* Another chapter, on the evolutionary explanations for altruism, also fell a bit short of the mark for me, but for different reasons. I’m strictly a lay reader on this, and can’t put my opinions on the matter on par with those of Nye or his sources, but it seems even after reading Nye’s explanation that the evolutionary psychology explanation for human altruism is too post hoc – crafting a narrative to fit the facts, rather than working from the facts forward as evolutionary biologists have done. The comparison of human altruism to altruistic behavior in other species also struck me as facile, an argument by weak analogy that did not address the extent or nuance of human altruistic behaviors.

Nye does not explicitly offer any arguments against religion or theism, although he is arguing heavily against creationism, Intelligent Design, and any sort of Creator force behind life on this planet. He also makes several points that are inherently anti-religious, such as the fact that we are not “special” from a genetic perspective and the fact that we aren’t the end product of evolution because evolution has no end product. Nye points out that some readers may find these points depressing, but says he finds evolution and the march of science inspiring, especially because of the breadth of knowledge out there waiting for us to discover it.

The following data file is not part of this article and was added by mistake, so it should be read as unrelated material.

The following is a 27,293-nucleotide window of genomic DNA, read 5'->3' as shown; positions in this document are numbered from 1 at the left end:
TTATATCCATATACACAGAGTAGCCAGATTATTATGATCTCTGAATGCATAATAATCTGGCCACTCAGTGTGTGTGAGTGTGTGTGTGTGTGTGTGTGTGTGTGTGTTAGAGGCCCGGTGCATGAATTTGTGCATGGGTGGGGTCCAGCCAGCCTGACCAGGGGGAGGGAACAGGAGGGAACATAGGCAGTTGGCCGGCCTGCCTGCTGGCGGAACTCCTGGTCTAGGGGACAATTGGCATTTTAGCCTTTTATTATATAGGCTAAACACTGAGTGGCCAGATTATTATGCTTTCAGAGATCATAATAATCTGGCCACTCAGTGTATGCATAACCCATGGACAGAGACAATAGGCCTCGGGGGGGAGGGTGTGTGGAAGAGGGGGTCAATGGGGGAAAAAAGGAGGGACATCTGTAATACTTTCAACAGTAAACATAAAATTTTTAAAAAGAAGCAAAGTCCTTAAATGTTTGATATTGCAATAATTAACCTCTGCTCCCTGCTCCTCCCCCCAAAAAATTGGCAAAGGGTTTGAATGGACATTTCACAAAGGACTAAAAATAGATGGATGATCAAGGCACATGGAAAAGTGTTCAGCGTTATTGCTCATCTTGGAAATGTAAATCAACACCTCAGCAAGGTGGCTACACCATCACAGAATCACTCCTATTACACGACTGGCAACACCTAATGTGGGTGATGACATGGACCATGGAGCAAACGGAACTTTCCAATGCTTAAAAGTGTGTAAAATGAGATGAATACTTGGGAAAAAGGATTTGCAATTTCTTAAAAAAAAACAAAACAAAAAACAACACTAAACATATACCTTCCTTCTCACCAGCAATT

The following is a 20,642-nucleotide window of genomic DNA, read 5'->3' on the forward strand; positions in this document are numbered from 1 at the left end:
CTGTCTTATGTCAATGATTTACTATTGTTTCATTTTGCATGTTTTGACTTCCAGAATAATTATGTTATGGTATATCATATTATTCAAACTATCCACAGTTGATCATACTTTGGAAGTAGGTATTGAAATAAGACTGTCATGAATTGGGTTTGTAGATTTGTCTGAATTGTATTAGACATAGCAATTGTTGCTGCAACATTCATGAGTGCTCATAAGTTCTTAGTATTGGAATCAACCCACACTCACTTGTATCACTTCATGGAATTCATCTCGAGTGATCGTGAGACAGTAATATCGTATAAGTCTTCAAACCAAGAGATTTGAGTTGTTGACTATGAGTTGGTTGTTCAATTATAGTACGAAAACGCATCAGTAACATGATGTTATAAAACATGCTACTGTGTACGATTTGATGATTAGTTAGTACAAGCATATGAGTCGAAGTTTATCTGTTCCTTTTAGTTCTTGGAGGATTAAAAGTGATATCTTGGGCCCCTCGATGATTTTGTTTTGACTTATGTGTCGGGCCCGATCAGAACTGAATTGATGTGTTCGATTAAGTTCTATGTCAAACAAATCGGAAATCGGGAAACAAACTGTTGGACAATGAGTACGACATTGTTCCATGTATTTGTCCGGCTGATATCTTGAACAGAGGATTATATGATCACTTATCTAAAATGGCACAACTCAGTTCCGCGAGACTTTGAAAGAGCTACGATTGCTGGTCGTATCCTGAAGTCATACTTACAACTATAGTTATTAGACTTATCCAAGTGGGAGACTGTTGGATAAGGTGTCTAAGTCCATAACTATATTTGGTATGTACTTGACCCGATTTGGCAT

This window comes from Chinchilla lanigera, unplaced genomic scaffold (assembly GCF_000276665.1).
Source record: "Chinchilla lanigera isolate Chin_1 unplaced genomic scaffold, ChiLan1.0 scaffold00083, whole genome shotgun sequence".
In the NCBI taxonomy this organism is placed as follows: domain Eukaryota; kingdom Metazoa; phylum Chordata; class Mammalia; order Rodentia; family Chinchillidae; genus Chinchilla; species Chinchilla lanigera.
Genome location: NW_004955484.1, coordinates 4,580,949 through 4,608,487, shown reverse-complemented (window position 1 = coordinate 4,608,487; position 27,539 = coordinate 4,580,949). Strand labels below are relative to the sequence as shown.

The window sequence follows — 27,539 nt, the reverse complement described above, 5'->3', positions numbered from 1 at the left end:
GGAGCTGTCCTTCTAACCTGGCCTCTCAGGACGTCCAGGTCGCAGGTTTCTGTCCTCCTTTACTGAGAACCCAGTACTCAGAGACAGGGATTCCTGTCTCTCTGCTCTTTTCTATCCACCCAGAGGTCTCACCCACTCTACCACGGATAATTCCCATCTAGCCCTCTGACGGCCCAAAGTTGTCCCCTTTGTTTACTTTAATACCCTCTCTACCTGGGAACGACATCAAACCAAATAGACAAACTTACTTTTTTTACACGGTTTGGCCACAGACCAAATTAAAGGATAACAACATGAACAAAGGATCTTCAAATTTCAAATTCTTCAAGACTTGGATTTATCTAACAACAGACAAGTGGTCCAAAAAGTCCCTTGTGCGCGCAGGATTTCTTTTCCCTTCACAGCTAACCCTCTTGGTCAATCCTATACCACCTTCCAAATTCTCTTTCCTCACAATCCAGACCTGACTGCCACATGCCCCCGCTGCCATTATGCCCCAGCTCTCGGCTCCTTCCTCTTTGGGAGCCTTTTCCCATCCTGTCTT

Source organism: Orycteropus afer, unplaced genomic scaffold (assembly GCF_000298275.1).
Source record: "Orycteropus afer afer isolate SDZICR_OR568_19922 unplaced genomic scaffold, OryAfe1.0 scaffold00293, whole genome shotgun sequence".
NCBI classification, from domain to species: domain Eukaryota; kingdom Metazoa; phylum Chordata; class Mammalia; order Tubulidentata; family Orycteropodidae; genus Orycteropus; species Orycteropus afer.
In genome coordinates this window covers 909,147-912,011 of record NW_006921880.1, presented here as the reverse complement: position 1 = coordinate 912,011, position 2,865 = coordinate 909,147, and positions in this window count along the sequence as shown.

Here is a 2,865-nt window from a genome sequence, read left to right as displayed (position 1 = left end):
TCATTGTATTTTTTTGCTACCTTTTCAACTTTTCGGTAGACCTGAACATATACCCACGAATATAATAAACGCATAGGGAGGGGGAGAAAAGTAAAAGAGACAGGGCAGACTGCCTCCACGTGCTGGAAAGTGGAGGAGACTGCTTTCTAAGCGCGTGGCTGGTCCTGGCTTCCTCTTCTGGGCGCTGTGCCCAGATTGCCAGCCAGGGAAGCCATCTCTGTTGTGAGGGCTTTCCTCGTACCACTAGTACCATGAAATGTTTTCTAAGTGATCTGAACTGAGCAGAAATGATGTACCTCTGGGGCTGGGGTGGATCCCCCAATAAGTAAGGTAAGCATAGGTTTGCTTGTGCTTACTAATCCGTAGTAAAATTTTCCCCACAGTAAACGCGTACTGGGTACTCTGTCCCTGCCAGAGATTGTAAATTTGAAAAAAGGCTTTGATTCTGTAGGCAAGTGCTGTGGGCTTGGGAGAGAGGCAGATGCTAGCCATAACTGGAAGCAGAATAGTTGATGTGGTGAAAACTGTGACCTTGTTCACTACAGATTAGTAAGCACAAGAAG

I listened to Nye’s narration of the Audible audio edition of Undeniable, and there is no question in my mind that he made the book more enjoyable for me. He brings tremendous enthusiasm to the subject, and his comic timing and delivery are effortless and natural. It’s hard to hear him exude over these topics and not feel his excitement or his indignation. Nye says he wrote this book because teaching anti-scientific topics like creationism hurts our children and our country, a point with which I agree wholeheartedly. Hearing those words from his mouth made the message seem more potent.